Prince Andrew could also face criminal charges under the Racketeer Influenced and Corrupt Organizations (RICO) Act, which extends criminal and civil penalties to a criminal enterprise.  A credible argument could be made that Jeffrey Epstein and his powerful friends—including Prince Andrew—constitute a corrupt enterprise under the RICO Act’s broad definition.

Although the RICO Act was originally intended as a measure for prosecutors to target the mafia, it is commonly used against organizations and/or associations that have far-fewer criminal motivations.  Under the RICO law, an individual may be liable if they have committed at least “two acts of racketeering activity.”  The list includes any act involving kidnapping, acts related to mail and wire fraud, acts related to trafficking in persons, and acts related to the sexual exploitation of children.

Prince Andrew should, without doubt, be concerned about his criminal exposure in the Jeffrey Epstein scandal. The royal family may have the cash to pay off Ms. Giuffre, but he is likely ill-equipped for life behind bars. Such a high-stakes situation makes it even more curious that a person in his position would consent to a public, wide-ranging interview on a national channel.

Possible Civil Charges

An individual such as Prince Andrew who has been accused of sexual assault can generally be sued in civil court, but in this case the Statute of Limitations may have expired.

In New York State (where one of Prince Andrew’s assaults allegedly occurred), the Statute of Limitations for sexual assault is five years.

In September 2019, however, the New York governor signed legislation extending the limitations period for rape to ten years.  Despite this legal change, the assault identified by Virginia Giuffre that occurred in New York occurred in 2001, which would still prevent a civil lawsuit on the grounds of sexual assault.

Setting aside the Statute of Limitations considerations, Prince Andrew ordinarily could have been sued in civil court for monetary damages for a host of reasons, including assault and battery, sexual assault, offensive physical contact, conspiracy, false imprisonment, and private nuisance.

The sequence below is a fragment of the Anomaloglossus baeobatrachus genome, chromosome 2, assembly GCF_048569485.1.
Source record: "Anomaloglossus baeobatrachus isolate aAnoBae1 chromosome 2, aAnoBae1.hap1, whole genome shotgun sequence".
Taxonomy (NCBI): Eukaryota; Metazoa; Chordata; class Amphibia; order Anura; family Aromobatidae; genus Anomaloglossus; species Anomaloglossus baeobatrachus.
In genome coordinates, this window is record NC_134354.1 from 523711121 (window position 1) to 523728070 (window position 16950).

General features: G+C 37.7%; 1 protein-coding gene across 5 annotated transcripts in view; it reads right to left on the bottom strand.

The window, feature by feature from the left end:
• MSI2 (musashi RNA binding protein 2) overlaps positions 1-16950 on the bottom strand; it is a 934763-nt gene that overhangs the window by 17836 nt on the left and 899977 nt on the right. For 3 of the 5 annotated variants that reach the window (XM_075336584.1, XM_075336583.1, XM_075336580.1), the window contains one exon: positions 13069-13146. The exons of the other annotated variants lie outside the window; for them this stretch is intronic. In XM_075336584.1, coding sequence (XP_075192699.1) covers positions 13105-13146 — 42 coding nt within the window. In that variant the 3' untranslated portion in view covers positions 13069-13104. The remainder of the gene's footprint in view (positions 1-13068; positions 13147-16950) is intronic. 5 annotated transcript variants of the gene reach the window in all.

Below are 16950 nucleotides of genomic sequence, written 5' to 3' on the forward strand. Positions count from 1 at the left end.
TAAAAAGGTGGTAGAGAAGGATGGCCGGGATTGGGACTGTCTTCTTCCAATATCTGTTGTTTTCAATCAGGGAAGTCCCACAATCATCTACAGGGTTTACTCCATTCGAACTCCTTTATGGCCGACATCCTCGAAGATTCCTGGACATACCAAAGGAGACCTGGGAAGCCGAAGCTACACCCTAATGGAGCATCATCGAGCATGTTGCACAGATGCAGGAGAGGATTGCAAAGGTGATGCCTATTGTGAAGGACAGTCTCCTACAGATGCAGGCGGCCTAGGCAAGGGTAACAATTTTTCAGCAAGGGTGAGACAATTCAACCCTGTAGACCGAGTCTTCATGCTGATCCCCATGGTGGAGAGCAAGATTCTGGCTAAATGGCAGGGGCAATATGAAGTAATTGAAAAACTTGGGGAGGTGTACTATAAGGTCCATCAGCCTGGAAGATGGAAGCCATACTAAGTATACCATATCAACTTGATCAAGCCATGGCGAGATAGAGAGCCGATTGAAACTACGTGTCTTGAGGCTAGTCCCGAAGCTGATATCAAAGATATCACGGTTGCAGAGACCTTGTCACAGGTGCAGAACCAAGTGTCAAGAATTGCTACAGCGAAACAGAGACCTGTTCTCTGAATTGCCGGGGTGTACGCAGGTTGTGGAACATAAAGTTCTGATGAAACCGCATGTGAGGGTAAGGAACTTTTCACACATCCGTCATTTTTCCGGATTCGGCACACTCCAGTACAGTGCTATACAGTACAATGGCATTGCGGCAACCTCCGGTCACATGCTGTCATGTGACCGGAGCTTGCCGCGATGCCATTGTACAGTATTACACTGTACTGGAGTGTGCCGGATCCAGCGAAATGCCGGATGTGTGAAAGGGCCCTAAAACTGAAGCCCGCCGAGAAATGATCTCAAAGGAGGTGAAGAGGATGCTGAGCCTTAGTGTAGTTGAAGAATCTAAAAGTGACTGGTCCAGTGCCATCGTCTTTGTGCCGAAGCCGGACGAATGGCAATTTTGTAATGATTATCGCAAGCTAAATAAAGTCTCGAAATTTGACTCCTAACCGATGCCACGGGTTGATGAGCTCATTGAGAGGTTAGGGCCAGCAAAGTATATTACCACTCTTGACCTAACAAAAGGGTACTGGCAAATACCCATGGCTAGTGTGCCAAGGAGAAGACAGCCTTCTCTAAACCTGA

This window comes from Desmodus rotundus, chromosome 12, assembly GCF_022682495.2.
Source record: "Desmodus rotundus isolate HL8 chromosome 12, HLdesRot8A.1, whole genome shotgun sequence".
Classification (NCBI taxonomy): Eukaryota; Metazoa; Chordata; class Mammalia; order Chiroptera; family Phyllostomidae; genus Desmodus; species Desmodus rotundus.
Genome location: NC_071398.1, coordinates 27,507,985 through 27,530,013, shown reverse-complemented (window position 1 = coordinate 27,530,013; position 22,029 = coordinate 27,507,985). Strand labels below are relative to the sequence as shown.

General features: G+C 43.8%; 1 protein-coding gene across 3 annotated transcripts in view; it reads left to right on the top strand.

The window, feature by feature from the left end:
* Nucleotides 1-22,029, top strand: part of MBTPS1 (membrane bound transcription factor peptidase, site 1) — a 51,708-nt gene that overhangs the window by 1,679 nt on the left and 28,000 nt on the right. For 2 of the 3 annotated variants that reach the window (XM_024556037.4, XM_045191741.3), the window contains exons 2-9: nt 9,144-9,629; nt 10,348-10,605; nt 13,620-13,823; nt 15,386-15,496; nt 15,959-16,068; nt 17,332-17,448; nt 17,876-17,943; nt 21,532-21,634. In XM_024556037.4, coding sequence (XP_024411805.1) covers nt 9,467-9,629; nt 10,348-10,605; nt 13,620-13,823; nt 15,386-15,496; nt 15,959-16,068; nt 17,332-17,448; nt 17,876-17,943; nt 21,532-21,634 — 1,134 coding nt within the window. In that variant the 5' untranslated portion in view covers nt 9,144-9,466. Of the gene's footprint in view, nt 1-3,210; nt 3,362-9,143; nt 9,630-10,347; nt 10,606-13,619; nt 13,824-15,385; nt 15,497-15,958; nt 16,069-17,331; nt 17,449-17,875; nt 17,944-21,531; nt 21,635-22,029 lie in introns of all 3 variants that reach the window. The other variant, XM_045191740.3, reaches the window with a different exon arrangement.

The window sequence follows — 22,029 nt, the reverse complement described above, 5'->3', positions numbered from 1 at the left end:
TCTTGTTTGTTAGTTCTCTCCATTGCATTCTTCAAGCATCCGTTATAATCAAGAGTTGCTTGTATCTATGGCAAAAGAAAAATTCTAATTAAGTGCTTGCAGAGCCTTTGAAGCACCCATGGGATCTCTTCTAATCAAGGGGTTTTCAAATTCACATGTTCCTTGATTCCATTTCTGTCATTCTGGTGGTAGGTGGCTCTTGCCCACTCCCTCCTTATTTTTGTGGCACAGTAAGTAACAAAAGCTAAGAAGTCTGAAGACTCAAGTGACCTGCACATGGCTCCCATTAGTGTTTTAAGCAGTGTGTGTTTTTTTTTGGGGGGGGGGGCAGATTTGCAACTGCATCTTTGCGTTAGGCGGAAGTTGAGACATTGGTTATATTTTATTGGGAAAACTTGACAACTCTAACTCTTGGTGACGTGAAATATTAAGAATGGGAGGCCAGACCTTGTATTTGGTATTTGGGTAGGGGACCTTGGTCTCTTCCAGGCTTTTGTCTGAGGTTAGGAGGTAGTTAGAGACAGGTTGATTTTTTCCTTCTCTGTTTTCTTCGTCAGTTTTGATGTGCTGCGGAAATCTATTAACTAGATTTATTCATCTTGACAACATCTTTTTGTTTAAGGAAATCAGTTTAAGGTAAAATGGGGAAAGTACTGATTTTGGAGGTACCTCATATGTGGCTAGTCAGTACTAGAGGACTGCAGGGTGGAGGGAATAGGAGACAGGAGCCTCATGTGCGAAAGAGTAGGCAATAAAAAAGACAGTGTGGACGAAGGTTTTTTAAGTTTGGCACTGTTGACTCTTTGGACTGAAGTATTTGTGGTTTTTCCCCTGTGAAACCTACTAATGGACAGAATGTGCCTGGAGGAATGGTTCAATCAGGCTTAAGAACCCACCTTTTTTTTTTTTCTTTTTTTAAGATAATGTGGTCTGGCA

Can Prince Andrew Countersue Virginia Roberts Giuffre?

Prince Andrew has said that the sexual assault allegations made by Virginia Roberts Giuffre against him are false. So does he have cause for a civil lawsuit against Ms. Giuffre?

Surprisingly, yes.

Virginia Roberts Giuffre accused Prince Andrew of sexual assault and has done so in a manner that captured international attention.  Prince Andrew denies her claims, albeit in an unconvincing manner, that has brought worldwide attention to the Pizza Express in Woking.

Assuming the unbelievable—that Prince Andrew is telling the truth and Virginia Giuffre is lying—Virginia Giuffre would be liable for defamation per se.  

Defamation per se is the legal doctrine that some statements are so inherently defamatory that a victim’s reputation is presumed to be damaged.

A person cannot be liable for defamation per se if they are telling the truth, which is one of the many reasons why Prince Andrew would never seek to sue Virginia Giuffre under this law. Doing so would invite an investigation into Prince Andrew’s conduct and credibility, which is the last thing he would want. Nevertheless, such an option is open to Prince Andrew based on his adamant denials.

Legal Lessons learned in Prince Andrew interview

There is no question that Prince Andrew’s BBC Newsnight interview was, at best, a PR disaster of epic proportions. Royal publicist, Jason Stein, even resigned from his position rather than to face the predictable public outcry that was sure to follow.

Many believe that Prince Andrew’s rank and status as British Royalty offers him complete immunity to the US justice system; however, that simply is not true. It remains to be seen if the US Department of Justice demands Prince Andrew’s extradition and whether the UK agrees to the demands; however, public pressure can go a long way to influence diplomatic decisions. Prince Andrew’s highly public, televised interview will play a significant role in this.

There are also a number of extremely valuable legal lessons that you can learn from Prince Andrew’s interview if you ever find yourself as a Defendant in a criminal or civil lawsuit:

The definition of success for a District Attorney (i.e. Criminal Prosecutor) cannot be measured by wealth; rather, it is evaluated based on size of the trials and the sentences achieved. The position of criminal prosecutor is often a stepping-stone to a high-profile public office (e.g. Rudy Giuliani, John Kerry, Rod Blagojevich, Chris Christie etc.). Moreover, high-profile victories are a distinguishing marker for any aspiring public figure, which provides insight as to why a case such as The People of the State of California v. Orenthal James (“OJ”) Simpson could last an extraordinary eight months.